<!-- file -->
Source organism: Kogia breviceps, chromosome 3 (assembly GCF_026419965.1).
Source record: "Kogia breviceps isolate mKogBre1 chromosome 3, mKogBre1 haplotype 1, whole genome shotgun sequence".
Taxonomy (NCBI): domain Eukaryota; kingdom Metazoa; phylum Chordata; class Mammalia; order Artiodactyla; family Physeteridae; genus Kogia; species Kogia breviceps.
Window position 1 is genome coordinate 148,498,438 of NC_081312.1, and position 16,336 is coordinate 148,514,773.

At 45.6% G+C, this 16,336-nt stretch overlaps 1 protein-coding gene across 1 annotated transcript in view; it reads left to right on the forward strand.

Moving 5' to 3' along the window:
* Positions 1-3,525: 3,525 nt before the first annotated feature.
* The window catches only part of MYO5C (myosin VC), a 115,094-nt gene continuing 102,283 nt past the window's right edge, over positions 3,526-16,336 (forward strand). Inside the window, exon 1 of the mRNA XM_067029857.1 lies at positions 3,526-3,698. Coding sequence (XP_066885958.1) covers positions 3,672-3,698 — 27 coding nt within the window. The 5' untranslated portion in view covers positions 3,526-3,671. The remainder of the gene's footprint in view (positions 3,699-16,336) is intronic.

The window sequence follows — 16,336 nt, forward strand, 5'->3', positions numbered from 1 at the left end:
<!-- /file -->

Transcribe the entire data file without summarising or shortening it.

Source organism: Kogia breviceps, chromosome 3 (assembly GCF_026419965.1).
Source record: "Kogia breviceps isolate mKogBre1 chromosome 3, mKogBre1 haplotype 1, whole genome shotgun sequence".
Taxonomy (NCBI): domain Eukaryota; kingdom Metazoa; phylum Chordata; class Mammalia; order Artiodactyla; family Physeteridae; genus Kogia; species Kogia breviceps.
Window position 1 is genome coordinate 148,498,438 of NC_081312.1, and position 16,336 is coordinate 148,514,773.

At 45.6% G+C, this 16,336-nt stretch overlaps 1 protein-coding gene across 1 annotated transcript in view; it reads left to right on the forward strand.

Moving 5' to 3' along the window:
* Positions 1-3,525: 3,525 nt before the first annotated feature.
* The window catches only part of MYO5C (myosin VC), a 115,094-nt gene continuing 102,283 nt past the window's right edge, over positions 3,526-16,336 (forward strand). Inside the window, exon 1 of the mRNA XM_067029857.1 lies at positions 3,526-3,698. Coding sequence (XP_066885958.1) covers positions 3,672-3,698 — 27 coding nt within the window. The 5' untranslated portion in view covers positions 3,526-3,671. The remainder of the gene's footprint in view (positions 3,699-16,336) is intronic.

The window sequence follows — 16,336 nt, forward strand, 5'->3', positions numbered from 1 at the left end: